A team of Hopkins students were awarded 2nd place at the Odebrecht Awards for Sustainable Development this past Monday. The team, consisting of Jay Choi, Victor Oh and Sang Cho, travelled to Houston along with their faculty advisor, Professor Erica Schoenberger, to receive their award and a $15,000 prize.
A team from Rice University took the first place slot, receiving a prize of $40,000, and a team from North Carolina State University placed third, receiving a prize of $10,000.
Odebrecht is a multinational engineering and construction company based in Brazil that is committed to sustainable development. The company sponsors annual competitions among undergraduate students to uncover innovations in sustainable technology. The competition began in 2008 in Brazil, and has expanded to countries such as Panama, Angola, Peru, Venezuela, Argentina and the Dominican Republic.
The competition this year marked the first Odebrecht Award awarded in the U.S., and it drew in applicants from 173 universities, including Stanford, Harvard and the Massachusetts Institute of Technology (MIT).
The Hopkins team project, called Pegasus (Paper for education, growth, and sustainability) addressed the problem of insufficient school supplies in rural Africa. The students designed a machine that uses agricultural waste and produces paper, mixing traditional Korean papermaking methodology with modern materials and technology.
The design was initially created for a final project in their Introduction to Engineering for Sustainable Development class, taught by Professor Schoenberger. The assignment was for them to develop a product specifically tailored for poor communities in the world. Following a strong suggestion from Professor Schoenberger, the team submitted their design to the Odebrecht competition.
“I think we are all pretty surprised that we got so far,” Oh said.
A month before the final results were revealed, a shortlist of 15 finalists was released.
“When we made the shortlist, we were really surprised about getting that far. We were actually just happy with that,” Oh said.
At the award ceremony, only the top three finalists were in attendance. The ceremony was held at the Houston Museum of Fine Arts, with speakers including Nicholas Negroponte, founder of the One Laptop per Child, as well as Annaise Parker, Mayor of the city of Houston. But the focus of the event were the award recipients.
“It was kind of like being a little celebrity, with all these people taking photographs,” Schoenberger said.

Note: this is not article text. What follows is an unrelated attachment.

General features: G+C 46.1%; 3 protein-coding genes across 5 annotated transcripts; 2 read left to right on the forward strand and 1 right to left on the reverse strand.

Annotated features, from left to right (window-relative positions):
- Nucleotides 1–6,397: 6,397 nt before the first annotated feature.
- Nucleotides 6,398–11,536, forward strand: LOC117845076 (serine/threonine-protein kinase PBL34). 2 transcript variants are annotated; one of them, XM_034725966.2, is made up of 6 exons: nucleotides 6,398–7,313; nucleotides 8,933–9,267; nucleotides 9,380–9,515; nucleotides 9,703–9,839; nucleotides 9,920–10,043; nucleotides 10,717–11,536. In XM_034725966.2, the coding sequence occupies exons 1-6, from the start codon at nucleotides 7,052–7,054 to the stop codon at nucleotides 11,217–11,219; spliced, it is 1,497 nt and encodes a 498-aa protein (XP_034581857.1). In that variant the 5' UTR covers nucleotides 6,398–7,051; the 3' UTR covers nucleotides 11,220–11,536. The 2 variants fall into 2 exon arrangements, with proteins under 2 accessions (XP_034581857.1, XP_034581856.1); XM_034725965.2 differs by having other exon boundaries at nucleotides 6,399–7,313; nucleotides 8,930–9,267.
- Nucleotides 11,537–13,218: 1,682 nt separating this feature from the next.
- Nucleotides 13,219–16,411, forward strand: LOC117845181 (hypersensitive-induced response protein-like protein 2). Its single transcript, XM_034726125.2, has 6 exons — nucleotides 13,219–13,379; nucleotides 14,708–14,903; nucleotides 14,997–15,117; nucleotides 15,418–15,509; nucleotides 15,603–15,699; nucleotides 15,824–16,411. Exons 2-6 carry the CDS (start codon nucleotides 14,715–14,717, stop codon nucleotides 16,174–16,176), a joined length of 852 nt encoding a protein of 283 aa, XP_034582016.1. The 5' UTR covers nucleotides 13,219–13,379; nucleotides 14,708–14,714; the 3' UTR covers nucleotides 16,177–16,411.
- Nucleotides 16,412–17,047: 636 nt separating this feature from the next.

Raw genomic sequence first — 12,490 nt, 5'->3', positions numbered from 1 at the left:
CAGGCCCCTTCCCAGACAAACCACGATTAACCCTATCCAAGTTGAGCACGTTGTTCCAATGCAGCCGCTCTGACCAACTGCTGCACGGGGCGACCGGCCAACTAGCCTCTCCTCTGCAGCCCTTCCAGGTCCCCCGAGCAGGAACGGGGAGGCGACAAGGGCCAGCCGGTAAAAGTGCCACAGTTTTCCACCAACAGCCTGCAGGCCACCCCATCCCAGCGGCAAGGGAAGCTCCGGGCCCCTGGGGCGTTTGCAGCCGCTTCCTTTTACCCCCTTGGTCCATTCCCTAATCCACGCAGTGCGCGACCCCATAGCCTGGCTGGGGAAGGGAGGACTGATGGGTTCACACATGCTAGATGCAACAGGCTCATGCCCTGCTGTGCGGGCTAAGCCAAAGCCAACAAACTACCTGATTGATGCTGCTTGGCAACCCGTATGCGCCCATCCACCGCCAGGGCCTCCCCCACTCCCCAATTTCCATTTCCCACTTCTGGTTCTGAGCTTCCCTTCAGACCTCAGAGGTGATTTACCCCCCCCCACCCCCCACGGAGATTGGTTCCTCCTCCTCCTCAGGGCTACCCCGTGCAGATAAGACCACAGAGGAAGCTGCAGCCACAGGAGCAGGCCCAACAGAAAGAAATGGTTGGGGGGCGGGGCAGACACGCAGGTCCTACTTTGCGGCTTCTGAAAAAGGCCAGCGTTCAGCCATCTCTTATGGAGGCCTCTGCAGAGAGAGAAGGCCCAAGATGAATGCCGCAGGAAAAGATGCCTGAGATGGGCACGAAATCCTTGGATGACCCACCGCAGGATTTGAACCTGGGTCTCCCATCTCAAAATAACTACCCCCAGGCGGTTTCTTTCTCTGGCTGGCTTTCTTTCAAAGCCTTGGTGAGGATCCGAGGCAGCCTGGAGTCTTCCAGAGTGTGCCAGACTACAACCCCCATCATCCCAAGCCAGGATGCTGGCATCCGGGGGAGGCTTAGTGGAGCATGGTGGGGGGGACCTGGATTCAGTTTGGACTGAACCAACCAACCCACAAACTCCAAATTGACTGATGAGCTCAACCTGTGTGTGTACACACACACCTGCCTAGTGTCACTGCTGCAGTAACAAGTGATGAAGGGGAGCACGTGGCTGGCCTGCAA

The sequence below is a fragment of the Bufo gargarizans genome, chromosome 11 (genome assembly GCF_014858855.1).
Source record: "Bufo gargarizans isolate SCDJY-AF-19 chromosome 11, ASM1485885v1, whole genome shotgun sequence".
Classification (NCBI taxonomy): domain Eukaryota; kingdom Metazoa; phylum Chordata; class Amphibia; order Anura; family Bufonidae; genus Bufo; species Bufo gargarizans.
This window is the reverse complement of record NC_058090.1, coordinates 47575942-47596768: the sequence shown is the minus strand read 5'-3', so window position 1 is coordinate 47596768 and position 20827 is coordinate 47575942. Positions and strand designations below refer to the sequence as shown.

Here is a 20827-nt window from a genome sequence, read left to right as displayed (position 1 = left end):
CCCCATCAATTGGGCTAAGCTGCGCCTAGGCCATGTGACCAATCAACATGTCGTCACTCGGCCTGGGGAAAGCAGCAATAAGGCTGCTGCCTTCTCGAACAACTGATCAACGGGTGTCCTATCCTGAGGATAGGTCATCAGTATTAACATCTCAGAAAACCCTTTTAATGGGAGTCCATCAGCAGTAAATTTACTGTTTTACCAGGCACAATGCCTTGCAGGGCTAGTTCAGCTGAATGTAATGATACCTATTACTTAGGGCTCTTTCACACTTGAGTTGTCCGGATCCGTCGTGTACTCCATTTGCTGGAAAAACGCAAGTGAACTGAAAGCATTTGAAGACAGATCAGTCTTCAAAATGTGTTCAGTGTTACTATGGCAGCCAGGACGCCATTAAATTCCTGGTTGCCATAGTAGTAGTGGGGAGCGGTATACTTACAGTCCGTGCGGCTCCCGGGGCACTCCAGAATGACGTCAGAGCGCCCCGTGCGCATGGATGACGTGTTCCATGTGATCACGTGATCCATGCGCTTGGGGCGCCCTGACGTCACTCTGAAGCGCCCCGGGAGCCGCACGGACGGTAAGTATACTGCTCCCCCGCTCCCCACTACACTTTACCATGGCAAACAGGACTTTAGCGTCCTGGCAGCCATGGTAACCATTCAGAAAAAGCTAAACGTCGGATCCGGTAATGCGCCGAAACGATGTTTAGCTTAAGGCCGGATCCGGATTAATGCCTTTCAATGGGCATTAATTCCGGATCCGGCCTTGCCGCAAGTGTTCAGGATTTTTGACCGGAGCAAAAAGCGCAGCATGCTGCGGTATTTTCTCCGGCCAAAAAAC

The team from Rice University won first prize for their design of a connected chain of manmade islands off the coast of Brazil to sustain its offshore drilling ventures. In third place, came a team from North Carolina State University with a design of how to extract food oils from cardboard, making widely used materials such as pizza boxes, recyclable.
To the Hopkins students who received the award, the significance of the event went beyond the prize. For Cho, the award ceremony assured him that there is a forum for his ideas to be recognized.
“We got to meet a lot of people, all kinds of people: reporters, media, and CEOs from a ton of different companies. It was a really good experience to realize that for us, as students, coming up with an idea can actually make a difference. And that these people appreciate, and are all very interested in education,” Cho said.
As for the next steps in bringing their design to reality, the team of Hopkins students is planning on making the prototype during winter break. Furthermore, the team is thinking about going on a trip to Africa to analyze how to implement their prototype.
In creating their design, the team of Hopkins students had to think beyond their normal engineering scope.
“We had to do a lot of research. A lot of it was technical, but more of it was social. We had to learn about what kind of community we are targeting, what kind of needs they have, what kind of resources they have,” Cho said.
This interdisciplinary thinking is largely the goal of Professor Schoenberger in her Introduction to Engineering for Sustainable Development class. The class brings in students from a diverse array of majors, ranging from Public Health to Biomedical Engineering, to develop methods of social analyses to support their engineering endeavors.
“This class is really meant to try to help engineers read the social landscape that they are operating, to figure out who to ask questions of and how to interpret the answers, and to understand what people really want,” Schoenberger said.
In their award winning design, Choi, Oh, and Cho were able to do just that.